CBC News, April 15, 2014
A First Nations-led proposal to build an oil pipeline from Alberta to B.C.’s North Coast will still face stiff opposition from some communities, including one situated at the location of the proposed marine terminal. Read the rest of this entry
The Aquilini family, which owns the Vancouver Canucks, said it will underwrite the estimated $18 billion pipeline proposal as long as it gets support of all First Nations through whose territory the pipeline would travel
VANCOUVER – A First Nations-backed organization has partnered with the Aquilini Group to propose a new pipeline to compete with the struggling Enbridge Northern Gateway project. Read the rest of this entry
The Globe and Mail, Dec. 19 2013
A federal Joint Review Panel has given its blessing to Enbridge Inc’s Northern Gateway project, concluding the controversial pipeline is in the public interest, but will be subject to 209 environmental, safety and financial conditions.
The assessment of the panel — which will inform a final federal cabinet decision in about six months — said they were persuaded that the 1,178 kilometre pipeline from Alberta to the B.C. coast will meet an economic need by diversifying Canada’s oil market. Read the rest of this entry
On the evening of November 20th, 2012, Wet’suwet’en Chief Toghestiy intercepted and
issued an eagle feather to surveyors from the Can-Am Geomatics company who were working for Apache’s proposed Pacific Trails Pipeline (PTP). In Wet’suwet’en law, an eagle feather is used as a first and only notice of trespass. The surveyors and all other people associated with PTP were ordered to leave the territory and told that they are not ever allowed to return to Unis’tot’en land. As a result of the unsanctioned PTP work in the Unist’ot’en yintah, the road leading into the territory has been closed to all industry activities until further notice. Read the rest of this entry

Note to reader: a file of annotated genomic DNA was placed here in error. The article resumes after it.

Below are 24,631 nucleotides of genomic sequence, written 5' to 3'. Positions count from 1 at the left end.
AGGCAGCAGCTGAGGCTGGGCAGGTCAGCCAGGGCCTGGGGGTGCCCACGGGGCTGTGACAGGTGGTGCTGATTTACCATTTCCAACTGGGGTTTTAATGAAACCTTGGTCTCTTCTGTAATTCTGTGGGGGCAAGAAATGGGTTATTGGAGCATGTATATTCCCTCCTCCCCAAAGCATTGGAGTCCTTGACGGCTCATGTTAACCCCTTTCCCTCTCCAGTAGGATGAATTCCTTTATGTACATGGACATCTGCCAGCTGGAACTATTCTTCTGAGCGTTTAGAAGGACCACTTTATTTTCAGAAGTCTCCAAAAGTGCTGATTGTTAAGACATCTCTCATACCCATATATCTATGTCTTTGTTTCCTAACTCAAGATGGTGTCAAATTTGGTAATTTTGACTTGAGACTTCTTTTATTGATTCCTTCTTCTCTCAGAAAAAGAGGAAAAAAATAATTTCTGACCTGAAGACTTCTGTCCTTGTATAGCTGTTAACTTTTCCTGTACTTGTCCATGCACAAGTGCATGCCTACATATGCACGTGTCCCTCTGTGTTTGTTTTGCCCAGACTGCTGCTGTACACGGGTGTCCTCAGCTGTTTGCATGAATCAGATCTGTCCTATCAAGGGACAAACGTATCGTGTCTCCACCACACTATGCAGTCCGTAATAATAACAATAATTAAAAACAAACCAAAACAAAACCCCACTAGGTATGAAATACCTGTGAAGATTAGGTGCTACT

A planned “mass civil disobedience” rally in Victoria, BC, against the proposed Enbridge
Northern Gateway pipeline was civil, but without the disobedience. Despite weeks of signing up volunteers and nonviolent training sessions, organizers apparently opted out of a repeat of protests against the Keystone XL pipeline in Washington, DC, last fall, during which over 1,000 people were arrested.
Organizers claim 5,000 people attended the rally, while police put the number at 3,500.
Organizers now appear to be portraying the pre-rally civil disobedience sign-up and training as a huge success in itself. According to the Defend Our Coast website, “As soon as we decided we were willing to get arrested, we had already won. Today was a victory for the people of BC, Canada and the world.”
Enbridge staff on hot seat at Northern Gateway hearings in B.C.
CBC News, The Canadian Press, Oct 10, 2012
The ability to detect leaks along the proposed Northern Gateway pipeline won’t be known until the pipeline is built and pumping oil through the remote wilderness of northern B.C., a lawyer for the province noted at a hearing deciding the pipeline’s fate. Read the rest of this entry